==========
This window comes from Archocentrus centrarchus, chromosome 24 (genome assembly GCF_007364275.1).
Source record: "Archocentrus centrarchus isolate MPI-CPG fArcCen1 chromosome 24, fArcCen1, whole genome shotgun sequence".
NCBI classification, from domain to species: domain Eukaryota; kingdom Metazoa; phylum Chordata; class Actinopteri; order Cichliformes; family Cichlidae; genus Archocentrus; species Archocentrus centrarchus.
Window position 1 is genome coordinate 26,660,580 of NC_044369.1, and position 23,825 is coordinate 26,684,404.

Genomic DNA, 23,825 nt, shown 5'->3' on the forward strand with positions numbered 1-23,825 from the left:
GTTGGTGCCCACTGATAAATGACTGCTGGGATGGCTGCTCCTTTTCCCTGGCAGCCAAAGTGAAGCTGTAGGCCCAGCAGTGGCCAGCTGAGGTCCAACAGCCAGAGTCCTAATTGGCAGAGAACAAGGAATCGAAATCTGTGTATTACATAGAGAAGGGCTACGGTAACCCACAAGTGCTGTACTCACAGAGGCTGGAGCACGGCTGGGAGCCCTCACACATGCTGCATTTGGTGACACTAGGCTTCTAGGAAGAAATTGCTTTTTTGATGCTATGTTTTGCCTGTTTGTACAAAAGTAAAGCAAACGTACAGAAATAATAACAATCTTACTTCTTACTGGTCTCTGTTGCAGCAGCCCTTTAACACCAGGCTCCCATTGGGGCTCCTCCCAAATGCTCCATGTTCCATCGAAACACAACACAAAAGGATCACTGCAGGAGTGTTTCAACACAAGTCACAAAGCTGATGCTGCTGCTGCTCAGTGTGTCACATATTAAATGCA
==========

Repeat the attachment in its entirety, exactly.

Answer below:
This window comes from Archocentrus centrarchus, chromosome 24 (genome assembly GCF_007364275.1).
Source record: "Archocentrus centrarchus isolate MPI-CPG fArcCen1 chromosome 24, fArcCen1, whole genome shotgun sequence".
NCBI classification, from domain to species: domain Eukaryota; kingdom Metazoa; phylum Chordata; class Actinopteri; order Cichliformes; family Cichlidae; genus Archocentrus; species Archocentrus centrarchus.
Window position 1 is genome coordinate 26,660,580 of NC_044369.1, and position 23,825 is coordinate 26,684,404.

Genomic DNA, 23,825 nt, shown 5'->3' on the forward strand with positions numbered 1-23,825 from the left:
GTTGGTGCCCACTGATAAATGACTGCTGGGATGGCTGCTCCTTTTCCCTGGCAGCCAAAGTGAAGCTGTAGGCCCAGCAGTGGCCAGCTGAGGTCCAACAGCCAGAGTCCTAATTGGCAGAGAACAAGGAATCGAAATCTGTGTATTACATAGAGAAGGGCTACGGTAACCCACAAGTGCTGTACTCACAGAGGCTGGAGCACGGCTGGGAGCCCTCACACATGCTGCATTTGGTGACACTAGGCTTCTAGGAAGAAATTGCTTTTTTGATGCTATGTTTTGCCTGTTTGTACAAAAGTAAAGCAAACGTACAGAAATAATAACAATCTTACTTCTTACTGGTCTCTGTTGCAGCAGCCCTTTAACACCAGGCTCCCATTGGGGCTCCTCCCAAATGCTCCATGTTCCATCGAAACACAACACAAAAGGATCACTGCAGGAGTGTTTCAACACAAGTCACAAAGCTGATGCTGCTGCTGCTCAGTGTGTCACATATTAAATGCA